The Arkansas College Media Association Awards for 2019 were hosted in Russellville at Arkansas Tech. Warming temperatures meant the drive up there was pleasant, and the campus itself was swathed in a pale green made up of budding trees and tender, new grass. I was lucky enough to get a ride with Marley, Caela, and Emily, three women who work at the Echo (UCA’s student-run newspaper), for which they will always have my undying gratitude. As often as my car is overheating right now, I think if I’d tried to limp it to Russellville I’d still be trying to get there.
We were a little late getting there, but managed to catch the tail end of a presentation by one of my favorites at the farmer’s market, Debra Hale-Shelton. I’d never known that she worked for the Arkansas Democrat Gazette, and she hadn’t known that I was editor for the Vortex, but thanks to my purple hair we found one another that day and learned something new about one another. I guess this means the purple is here to stay if it leads to things like this.
This was the third year I’d attended the ACMA event and the first year I was the only person representing the UCA Vortex. Just as with the previous year, we took home most of the awards in the sections we entered in, except for a third place prize for our podcast (we took first, second, and honorable mention, of course). I was especially proud that we did so well with the podcast as we’ve only just started it, with Caleb Sawyer-Patton building it from the ground up and Jack Barr taking over for him recently.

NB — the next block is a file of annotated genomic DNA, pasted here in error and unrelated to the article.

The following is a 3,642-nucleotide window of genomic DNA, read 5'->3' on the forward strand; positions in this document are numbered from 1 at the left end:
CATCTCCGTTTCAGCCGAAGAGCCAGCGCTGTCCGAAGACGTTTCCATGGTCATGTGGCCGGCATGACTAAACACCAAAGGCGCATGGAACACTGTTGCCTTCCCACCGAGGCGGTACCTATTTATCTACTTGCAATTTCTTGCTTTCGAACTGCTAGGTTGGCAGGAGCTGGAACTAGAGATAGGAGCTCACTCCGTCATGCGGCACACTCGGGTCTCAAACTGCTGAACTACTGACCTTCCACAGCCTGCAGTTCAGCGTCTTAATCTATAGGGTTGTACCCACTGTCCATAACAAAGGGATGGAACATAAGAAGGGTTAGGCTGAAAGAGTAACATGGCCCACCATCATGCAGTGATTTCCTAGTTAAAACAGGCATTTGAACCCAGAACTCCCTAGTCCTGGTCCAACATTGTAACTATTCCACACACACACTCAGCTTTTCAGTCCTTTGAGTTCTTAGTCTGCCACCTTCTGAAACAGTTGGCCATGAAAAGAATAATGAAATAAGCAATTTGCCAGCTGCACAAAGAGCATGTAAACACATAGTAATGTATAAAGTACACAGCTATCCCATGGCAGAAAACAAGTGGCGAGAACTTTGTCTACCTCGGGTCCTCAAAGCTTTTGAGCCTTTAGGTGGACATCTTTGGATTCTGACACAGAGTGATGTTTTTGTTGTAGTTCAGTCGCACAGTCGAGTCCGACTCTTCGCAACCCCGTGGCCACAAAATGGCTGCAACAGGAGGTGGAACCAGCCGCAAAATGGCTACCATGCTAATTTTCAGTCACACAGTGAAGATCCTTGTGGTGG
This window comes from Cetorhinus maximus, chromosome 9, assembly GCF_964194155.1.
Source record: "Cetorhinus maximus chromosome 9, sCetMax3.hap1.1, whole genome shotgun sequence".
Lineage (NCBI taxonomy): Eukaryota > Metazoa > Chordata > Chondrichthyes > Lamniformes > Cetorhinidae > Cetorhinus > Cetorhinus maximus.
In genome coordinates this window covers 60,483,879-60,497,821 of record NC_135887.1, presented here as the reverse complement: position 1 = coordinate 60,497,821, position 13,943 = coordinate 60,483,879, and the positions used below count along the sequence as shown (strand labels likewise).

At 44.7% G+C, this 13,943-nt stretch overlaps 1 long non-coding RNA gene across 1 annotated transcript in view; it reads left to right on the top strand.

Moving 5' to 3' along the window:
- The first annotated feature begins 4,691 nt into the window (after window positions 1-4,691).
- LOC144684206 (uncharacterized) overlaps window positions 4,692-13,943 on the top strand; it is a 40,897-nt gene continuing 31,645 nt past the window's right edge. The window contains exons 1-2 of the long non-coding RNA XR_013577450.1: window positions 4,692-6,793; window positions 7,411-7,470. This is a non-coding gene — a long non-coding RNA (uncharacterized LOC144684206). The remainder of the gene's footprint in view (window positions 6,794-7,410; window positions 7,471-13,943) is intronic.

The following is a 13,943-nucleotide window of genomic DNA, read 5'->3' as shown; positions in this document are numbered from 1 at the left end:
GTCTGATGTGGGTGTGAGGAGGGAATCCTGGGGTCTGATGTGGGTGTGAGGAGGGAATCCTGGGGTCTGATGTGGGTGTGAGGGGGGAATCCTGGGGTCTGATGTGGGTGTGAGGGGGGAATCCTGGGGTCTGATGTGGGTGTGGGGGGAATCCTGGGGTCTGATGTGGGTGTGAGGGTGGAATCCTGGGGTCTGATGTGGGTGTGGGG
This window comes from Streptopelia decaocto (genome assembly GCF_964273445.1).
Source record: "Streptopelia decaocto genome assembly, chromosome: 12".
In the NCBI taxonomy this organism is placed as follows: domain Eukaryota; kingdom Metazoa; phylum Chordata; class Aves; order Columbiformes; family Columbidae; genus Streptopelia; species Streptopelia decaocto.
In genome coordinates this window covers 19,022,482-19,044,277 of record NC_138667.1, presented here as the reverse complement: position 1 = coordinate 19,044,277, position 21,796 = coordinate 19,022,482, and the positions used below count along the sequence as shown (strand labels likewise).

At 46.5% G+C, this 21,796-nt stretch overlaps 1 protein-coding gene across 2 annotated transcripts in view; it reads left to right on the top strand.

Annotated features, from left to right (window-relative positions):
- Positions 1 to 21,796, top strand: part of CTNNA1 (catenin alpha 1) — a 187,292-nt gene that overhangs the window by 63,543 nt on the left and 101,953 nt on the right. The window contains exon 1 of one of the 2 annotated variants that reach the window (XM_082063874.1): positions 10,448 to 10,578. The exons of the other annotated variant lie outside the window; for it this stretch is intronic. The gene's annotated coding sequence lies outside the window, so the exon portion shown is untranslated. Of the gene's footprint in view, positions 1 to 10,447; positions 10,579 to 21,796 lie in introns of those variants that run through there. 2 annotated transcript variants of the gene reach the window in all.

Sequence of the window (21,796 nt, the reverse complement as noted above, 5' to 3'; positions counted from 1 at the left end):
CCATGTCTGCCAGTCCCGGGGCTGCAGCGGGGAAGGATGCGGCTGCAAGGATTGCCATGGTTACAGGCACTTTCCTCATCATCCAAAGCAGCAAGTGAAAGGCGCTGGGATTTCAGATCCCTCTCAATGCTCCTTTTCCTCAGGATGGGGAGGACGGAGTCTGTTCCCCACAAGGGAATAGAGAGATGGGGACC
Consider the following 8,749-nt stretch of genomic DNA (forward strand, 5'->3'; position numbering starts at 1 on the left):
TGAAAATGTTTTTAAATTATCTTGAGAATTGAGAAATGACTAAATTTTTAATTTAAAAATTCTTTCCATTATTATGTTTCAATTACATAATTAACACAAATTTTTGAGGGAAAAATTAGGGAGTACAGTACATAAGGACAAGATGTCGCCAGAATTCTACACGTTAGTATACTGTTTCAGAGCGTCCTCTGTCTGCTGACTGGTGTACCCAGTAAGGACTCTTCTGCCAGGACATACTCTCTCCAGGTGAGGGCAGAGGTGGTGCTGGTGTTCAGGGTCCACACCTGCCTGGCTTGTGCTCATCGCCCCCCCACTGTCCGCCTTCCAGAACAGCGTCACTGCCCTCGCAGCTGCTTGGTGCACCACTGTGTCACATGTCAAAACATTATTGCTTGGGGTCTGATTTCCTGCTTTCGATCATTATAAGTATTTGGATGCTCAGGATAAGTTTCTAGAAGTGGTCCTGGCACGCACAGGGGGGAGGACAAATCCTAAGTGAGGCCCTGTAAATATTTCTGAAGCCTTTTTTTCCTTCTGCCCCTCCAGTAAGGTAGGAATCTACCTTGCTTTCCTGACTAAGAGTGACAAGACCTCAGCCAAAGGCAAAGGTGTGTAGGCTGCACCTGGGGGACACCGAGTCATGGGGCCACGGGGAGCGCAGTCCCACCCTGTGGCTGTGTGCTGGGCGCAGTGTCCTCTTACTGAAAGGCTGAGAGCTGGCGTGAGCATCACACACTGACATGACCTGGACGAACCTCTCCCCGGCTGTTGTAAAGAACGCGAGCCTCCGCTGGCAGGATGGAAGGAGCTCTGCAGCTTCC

Uncomfortably, I’ve become certain that as the years have gone by fewer and fewer student lit mags in Arkansas are entering the competition. Our faculty advisor, Dr. John Vanderslice, tells me that he thinks the competition is open to both undergrad and graduate students, but I’ve seen precious few of either lately.
Winning awards is great, but not if you’re only competing against yourself.
I’m not disparaging the work that Vortex staff members have put into the lit mag and I think every one of those awards are earned, but I would like to see more competition come our way. To that end, I’ve been reaching out to other student lit mags in the state and trying to find out 1) if they’re submitting to the competition, 2) if not, why, and 3) if they need any help with their student lit mags. I’m not pretending to be an expert, but serving two years as an assistant editor and one as the editor has got to count for something.
Overall, though, it was a positive experience. I took home a few personal awards for my writing, but I have to say the acknowledgement I’m proudest of is the one I received for my illustrated narrative poem I titled “Purity”. I’m happy, not just with the work I produced, but with what the piece means to me in terms of trying new artistic areas and taking a chance on a class (Sandy Longhorn’s) that I might not have if it hadn’t been for the encouragement of my husband. I gave the original to a friend, but I’ll keep a digital copy as a reminder that it’s okay to try new things, and that our greatest accomplishments sometimes lay in fields we haven’t even dipped our toes in yet.